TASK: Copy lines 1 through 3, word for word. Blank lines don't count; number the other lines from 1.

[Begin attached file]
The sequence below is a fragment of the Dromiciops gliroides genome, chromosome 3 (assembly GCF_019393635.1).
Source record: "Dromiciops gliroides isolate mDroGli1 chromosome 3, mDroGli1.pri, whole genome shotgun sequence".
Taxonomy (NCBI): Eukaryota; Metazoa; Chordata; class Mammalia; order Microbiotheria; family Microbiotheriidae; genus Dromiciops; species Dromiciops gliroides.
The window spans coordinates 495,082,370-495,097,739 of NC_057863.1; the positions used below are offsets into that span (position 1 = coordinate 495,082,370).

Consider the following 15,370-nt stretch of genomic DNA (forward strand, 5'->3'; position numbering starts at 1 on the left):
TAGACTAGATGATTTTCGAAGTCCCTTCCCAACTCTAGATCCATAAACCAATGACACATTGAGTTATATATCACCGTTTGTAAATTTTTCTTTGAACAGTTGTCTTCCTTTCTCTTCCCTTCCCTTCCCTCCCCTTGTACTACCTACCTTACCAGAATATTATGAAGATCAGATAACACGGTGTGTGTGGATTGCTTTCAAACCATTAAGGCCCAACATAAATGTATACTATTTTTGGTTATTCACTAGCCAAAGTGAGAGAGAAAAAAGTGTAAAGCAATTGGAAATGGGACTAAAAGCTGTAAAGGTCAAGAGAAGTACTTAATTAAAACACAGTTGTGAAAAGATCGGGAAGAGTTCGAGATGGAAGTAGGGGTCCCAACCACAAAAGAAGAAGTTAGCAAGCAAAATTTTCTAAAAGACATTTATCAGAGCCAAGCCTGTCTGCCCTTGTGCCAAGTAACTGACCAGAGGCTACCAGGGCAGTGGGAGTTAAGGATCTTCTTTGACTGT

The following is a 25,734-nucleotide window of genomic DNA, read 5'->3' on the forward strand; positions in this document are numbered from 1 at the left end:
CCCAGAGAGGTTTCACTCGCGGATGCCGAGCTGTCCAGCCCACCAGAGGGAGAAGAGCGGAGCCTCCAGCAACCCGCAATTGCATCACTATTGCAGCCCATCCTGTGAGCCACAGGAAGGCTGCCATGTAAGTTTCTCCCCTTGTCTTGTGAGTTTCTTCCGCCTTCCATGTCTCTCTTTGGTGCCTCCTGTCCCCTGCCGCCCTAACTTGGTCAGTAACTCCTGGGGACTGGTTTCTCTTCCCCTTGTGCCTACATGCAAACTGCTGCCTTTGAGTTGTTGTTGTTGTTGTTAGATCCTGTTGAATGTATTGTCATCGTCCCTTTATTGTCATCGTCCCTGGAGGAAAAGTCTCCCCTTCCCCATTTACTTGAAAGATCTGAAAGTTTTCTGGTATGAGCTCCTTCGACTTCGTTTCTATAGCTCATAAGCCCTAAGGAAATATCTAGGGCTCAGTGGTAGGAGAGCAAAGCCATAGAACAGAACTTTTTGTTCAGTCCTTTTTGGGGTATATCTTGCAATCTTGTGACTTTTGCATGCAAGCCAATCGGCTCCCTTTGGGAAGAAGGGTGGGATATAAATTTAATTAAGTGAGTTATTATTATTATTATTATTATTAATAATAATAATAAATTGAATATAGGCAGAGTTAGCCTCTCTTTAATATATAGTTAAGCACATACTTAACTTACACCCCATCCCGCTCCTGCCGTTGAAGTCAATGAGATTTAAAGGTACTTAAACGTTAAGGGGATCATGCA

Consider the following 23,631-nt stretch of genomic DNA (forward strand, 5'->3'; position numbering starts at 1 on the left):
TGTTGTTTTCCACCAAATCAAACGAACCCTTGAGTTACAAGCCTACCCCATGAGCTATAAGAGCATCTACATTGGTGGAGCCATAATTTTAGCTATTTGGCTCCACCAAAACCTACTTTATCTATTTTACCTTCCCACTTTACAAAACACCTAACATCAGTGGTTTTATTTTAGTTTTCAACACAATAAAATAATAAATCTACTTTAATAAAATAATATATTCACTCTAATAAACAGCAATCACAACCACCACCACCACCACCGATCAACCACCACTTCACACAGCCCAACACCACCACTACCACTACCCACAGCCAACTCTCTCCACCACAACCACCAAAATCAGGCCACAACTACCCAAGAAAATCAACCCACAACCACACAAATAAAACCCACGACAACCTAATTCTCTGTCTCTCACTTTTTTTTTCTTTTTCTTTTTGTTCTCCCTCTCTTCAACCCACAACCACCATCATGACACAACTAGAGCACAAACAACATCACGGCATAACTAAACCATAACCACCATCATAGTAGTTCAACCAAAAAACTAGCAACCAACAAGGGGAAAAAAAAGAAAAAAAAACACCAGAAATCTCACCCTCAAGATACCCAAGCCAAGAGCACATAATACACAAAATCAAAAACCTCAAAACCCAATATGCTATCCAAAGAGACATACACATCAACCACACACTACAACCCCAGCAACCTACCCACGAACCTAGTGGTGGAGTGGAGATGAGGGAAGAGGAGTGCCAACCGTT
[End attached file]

The sequence below is a fragment of the Dromiciops gliroides genome, chromosome 3 (assembly GCF_019393635.1).
Source record: "Dromiciops gliroides isolate mDroGli1 chromosome 3, mDroGli1.pri, whole genome shotgun sequence".
Taxonomy (NCBI): Eukaryota; Metazoa; Chordata; class Mammalia; order Microbiotheria; family Microbiotheriidae; genus Dromiciops; species Dromiciops gliroides.